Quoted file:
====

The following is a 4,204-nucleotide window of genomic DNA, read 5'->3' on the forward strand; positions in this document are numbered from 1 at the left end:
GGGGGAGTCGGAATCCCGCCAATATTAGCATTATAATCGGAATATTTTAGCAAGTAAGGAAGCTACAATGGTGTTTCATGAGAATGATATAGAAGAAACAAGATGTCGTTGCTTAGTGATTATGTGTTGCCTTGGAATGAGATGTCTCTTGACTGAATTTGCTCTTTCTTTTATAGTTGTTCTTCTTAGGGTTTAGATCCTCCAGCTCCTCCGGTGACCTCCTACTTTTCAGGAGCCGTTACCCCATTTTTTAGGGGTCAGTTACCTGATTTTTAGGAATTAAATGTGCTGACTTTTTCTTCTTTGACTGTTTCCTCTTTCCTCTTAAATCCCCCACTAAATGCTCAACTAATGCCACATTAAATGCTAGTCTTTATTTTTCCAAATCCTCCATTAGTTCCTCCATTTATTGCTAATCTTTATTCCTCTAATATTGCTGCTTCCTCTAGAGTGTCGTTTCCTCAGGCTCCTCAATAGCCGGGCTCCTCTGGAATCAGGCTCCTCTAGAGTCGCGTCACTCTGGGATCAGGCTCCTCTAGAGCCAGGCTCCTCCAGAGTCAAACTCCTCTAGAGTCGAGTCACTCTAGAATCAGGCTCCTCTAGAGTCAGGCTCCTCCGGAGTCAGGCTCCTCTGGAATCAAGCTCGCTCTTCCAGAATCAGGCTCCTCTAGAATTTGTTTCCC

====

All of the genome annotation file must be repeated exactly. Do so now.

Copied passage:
The following is a 4,204-nucleotide window of genomic DNA, read 5'->3' on the forward strand; positions in this document are numbered from 1 at the left end:
GGGGGAGTCGGAATCCCGCCAATATTAGCATTATAATCGGAATATTTTAGCAAGTAAGGAAGCTACAATGGTGTTTCATGAGAATGATATAGAAGAAACAAGATGTCGTTGCTTAGTGATTATGTGTTGCCTTGGAATGAGATGTCTCTTGACTGAATTTGCTCTTTCTTTTATAGTTGTTCTTCTTAGGGTTTAGATCCTCCAGCTCCTCCGGTGACCTCCTACTTTTCAGGAGCCGTTACCCCATTTTTTAGGGGTCAGTTACCTGATTTTTAGGAATTAAATGTGCTGACTTTTTCTTCTTTGACTGTTTCCTCTTTCCTCTTAAATCCCCCACTAAATGCTCAACTAATGCCACATTAAATGCTAGTCTTTATTTTTCCAAATCCTCCATTAGTTCCTCCATTTATTGCTAATCTTTATTCCTCTAATATTGCTGCTTCCTCTAGAGTGTCGTTTCCTCAGGCTCCTCAATAGCCGGGCTCCTCTGGAATCAGGCTCCTCTAGAGTCGCGTCACTCTGGGATCAGGCTCCTCTAGAGCCAGGCTCCTCCAGAGTCAAACTCCTCTAGAGTCGAGTCACTCTAGAATCAGGCTCCTCTAGAGTCAGGCTCCTCCGGAGTCAGGCTCCTCTGGAATCAAGCTCGCTCTTCCAGAATCAGGCTCCTCTAGAATTTGTTTCCC